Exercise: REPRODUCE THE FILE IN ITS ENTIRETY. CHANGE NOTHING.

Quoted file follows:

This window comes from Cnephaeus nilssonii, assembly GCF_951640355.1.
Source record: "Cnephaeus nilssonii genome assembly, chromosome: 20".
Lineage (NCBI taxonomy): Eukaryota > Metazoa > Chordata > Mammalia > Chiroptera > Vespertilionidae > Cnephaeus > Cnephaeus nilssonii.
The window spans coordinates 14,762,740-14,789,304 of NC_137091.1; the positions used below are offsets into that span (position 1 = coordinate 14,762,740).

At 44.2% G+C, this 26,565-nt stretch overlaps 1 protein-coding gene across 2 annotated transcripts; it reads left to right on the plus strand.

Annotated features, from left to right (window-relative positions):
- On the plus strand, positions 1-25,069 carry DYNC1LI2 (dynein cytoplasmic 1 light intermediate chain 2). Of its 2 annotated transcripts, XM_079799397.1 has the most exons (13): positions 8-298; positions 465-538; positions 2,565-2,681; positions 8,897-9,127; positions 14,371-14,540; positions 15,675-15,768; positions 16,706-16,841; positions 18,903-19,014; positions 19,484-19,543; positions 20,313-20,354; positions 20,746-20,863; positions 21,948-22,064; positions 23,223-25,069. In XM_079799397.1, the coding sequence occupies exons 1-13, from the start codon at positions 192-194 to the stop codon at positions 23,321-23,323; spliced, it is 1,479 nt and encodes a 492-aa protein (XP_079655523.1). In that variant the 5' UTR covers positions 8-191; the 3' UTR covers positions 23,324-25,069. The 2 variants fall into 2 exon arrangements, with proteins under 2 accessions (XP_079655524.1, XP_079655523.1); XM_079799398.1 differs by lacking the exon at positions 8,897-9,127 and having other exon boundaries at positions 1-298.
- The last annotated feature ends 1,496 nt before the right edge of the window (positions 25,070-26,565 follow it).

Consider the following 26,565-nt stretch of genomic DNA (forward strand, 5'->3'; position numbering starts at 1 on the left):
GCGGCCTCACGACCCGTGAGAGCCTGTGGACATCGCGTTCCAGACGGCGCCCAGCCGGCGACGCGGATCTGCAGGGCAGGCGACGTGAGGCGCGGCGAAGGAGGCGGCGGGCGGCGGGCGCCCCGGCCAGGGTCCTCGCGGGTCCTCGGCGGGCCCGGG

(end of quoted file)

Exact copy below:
This window comes from Cnephaeus nilssonii, assembly GCF_951640355.1.
Source record: "Cnephaeus nilssonii genome assembly, chromosome: 20".
Lineage (NCBI taxonomy): Eukaryota > Metazoa > Chordata > Mammalia > Chiroptera > Vespertilionidae > Cnephaeus > Cnephaeus nilssonii.
The window spans coordinates 14,762,740-14,789,304 of NC_137091.1; the positions used below are offsets into that span (position 1 = coordinate 14,762,740).

At 44.2% G+C, this 26,565-nt stretch overlaps 1 protein-coding gene across 2 annotated transcripts; it reads left to right on the plus strand.

Annotated features, from left to right (window-relative positions):
- On the plus strand, positions 1-25,069 carry DYNC1LI2 (dynein cytoplasmic 1 light intermediate chain 2). Of its 2 annotated transcripts, XM_079799397.1 has the most exons (13): positions 8-298; positions 465-538; positions 2,565-2,681; positions 8,897-9,127; positions 14,371-14,540; positions 15,675-15,768; positions 16,706-16,841; positions 18,903-19,014; positions 19,484-19,543; positions 20,313-20,354; positions 20,746-20,863; positions 21,948-22,064; positions 23,223-25,069. In XM_079799397.1, the coding sequence occupies exons 1-13, from the start codon at positions 192-194 to the stop codon at positions 23,321-23,323; spliced, it is 1,479 nt and encodes a 492-aa protein (XP_079655523.1). In that variant the 5' UTR covers positions 8-191; the 3' UTR covers positions 23,324-25,069. The 2 variants fall into 2 exon arrangements, with proteins under 2 accessions (XP_079655524.1, XP_079655523.1); XM_079799398.1 differs by lacking the exon at positions 8,897-9,127 and having other exon boundaries at positions 1-298.
- The last annotated feature ends 1,496 nt before the right edge of the window (positions 25,070-26,565 follow it).

Consider the following 26,565-nt stretch of genomic DNA (forward strand, 5'->3'; position numbering starts at 1 on the left):
GCGGCCTCACGACCCGTGAGAGCCTGTGGACATCGCGTTCCAGACGGCGCCCAGCCGGCGACGCGGATCTGCAGGGCAGGCGACGTGAGGCGCGGCGAAGGAGGCGGCGGGCGGCGGGCGCCCCGGCCAGGGTCCTCGCGGGTCCTCGGCGGGCCCGGG